If there had been any lingering doubts about President Nikos Christodoulides’ commitment to strengthening Cyprus’ relations with the United States, they completely disappeared on Monday when the two countries signed a strategic dialogue agreement in Washington. The agreement sets in motion a structured dialogue between the two governments which will engage in high-level talks twice a year on a range of issues, including humanitarian crisis management, terrorism and security, energy, trade and investment and education.

The US has a formalised strategic dialogue with 30 countries of which 13 are EU member-states. Cyprus has now joined this club and Secretary of State Antony Blinken said that this development, “is indicative of the further deepening and broadening of the relationship between the two countries in a number of ways.”  And as part of this deepening of the relationship, Cypriots could soon be able to travel to the US without a visa – it was reported that this would be one of the matters that would be discussed.

This is part of an ongoing strengthening of relations between Nicosia and Washington, made possible by Christodoulides’ full cooperation on sanctions and combatting money laundering. He had asked for US help on these matters and invited the FBI and Justice Department to help the government investigate money laundering and sanction-violations in Cyprus, a move that underlined his commitment to cleaning up Cyprus’ image. The role he played in promoting and facilitating the Amalthea corridor also went down well in Washington, according to government sources.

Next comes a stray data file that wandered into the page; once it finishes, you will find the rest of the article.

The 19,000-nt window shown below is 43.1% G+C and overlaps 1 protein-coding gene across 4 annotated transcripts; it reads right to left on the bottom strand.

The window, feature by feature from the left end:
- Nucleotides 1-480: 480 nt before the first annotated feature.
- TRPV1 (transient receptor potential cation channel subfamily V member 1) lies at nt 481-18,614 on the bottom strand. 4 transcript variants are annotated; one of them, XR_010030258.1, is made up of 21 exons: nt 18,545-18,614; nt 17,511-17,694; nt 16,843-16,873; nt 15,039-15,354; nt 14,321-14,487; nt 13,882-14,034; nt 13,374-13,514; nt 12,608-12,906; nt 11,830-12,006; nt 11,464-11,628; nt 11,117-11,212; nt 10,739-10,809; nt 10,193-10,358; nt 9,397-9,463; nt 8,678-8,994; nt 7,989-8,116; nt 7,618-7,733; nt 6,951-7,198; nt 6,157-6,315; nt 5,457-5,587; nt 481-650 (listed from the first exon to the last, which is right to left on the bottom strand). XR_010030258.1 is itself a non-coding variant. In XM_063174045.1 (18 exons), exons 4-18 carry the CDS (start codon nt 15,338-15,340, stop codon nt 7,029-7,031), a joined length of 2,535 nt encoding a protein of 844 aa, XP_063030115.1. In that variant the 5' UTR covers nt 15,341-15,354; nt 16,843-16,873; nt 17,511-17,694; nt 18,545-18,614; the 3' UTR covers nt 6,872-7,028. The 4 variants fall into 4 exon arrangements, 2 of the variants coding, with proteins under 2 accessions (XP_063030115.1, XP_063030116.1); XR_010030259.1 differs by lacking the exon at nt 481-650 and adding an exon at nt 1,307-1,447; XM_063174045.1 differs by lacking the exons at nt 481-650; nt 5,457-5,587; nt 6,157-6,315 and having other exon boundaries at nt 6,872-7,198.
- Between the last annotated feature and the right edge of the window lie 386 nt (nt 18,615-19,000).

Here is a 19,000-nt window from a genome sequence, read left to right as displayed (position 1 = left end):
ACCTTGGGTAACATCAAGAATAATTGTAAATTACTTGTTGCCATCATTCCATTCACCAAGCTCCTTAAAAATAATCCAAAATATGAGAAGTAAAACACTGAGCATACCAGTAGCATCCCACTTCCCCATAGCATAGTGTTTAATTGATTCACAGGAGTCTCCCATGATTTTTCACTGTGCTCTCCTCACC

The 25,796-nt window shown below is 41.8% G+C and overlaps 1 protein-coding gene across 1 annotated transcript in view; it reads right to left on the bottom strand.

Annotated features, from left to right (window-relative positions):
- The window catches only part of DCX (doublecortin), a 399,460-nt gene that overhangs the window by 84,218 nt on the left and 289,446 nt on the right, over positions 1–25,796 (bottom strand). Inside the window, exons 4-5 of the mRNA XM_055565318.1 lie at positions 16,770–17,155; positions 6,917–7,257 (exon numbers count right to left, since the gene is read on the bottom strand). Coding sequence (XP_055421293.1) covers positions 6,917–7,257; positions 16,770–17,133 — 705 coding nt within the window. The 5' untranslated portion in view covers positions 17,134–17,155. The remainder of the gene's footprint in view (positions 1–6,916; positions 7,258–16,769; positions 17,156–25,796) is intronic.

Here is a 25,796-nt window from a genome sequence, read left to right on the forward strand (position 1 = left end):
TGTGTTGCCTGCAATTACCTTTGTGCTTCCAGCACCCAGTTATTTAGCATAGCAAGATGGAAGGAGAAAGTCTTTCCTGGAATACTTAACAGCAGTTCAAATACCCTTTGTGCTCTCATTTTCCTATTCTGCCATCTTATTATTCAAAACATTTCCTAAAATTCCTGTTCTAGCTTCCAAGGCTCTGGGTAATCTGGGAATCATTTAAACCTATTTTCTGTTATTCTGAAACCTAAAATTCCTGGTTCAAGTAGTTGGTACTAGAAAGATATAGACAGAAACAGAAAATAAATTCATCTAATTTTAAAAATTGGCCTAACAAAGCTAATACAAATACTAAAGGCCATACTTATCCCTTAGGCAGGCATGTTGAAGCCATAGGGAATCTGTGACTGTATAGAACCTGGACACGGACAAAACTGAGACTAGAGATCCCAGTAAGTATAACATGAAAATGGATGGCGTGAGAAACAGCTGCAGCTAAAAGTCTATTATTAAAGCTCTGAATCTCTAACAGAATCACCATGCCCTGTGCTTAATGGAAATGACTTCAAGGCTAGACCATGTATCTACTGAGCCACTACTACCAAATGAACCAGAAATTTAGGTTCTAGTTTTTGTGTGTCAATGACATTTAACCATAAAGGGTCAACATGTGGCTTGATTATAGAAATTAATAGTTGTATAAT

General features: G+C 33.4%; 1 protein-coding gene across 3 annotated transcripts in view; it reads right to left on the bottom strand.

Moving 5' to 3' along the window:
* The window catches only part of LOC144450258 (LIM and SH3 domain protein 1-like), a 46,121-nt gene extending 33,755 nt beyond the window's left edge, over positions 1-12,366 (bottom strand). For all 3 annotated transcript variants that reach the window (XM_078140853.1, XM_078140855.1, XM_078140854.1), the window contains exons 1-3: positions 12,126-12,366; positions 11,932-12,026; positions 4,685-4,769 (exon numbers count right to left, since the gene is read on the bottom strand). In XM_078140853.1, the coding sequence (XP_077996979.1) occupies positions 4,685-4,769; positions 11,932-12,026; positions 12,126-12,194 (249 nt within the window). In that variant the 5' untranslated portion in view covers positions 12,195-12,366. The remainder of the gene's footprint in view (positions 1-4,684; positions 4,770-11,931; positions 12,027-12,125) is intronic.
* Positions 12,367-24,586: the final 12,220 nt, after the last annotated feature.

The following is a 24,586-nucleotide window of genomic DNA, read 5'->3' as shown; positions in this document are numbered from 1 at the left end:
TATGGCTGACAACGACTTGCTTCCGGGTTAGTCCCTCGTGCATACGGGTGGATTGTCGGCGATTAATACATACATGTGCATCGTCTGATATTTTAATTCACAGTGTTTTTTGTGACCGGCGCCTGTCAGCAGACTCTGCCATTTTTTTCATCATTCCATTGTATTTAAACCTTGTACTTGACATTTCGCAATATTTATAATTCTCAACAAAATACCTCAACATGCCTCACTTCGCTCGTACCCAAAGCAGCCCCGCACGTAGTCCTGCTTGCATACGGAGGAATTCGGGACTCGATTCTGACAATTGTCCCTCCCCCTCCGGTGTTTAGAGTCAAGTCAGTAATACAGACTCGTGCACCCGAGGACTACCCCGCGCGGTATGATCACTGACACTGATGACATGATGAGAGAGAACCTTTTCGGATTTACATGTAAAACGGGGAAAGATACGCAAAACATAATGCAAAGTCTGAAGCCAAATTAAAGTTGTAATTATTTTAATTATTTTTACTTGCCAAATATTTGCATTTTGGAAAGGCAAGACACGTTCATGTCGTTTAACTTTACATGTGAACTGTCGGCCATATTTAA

These decisions would have earned Washington’s praise for another reason that nobody mentioned – they are certain to lead to the cooling of Nicosia’s, until recently, close relations with Moscow, which were viewed with suspicion in the West. Deputy government spokesman Yiannis Antoniou, on Tuesday, dismissed suggestions that the strategic dialogue agreement with the US would not affect Cyprus’ relations with other countries, but it is very clear it will, with country in particular – Russia.

We live in a polarised world, in which countries are increasingly being forced to take sides and Cyprus has chosen the West, something that is certain to negatively affect relations with the Russian Federation. We are, after all, too small a country to try to play both sides like Turkey had done for some time now. It is reassuring Christodoulides chose the West, after decades of close political and economic ties with Russia, which no other president ever dared to tamper with.

Christodoulides avoided talking about the agreement in political terms, in a written statement in which he welcomed the signature of the agreement. He spoke instead about the possibility of visa-free travel and the good prospects for the economy, as the agreement could attract investment and boost trade relations. These are all important factors but there is no denying that the strategic dialogue agreement was first and foremost a political decision by Christodoulides – a very good political decision.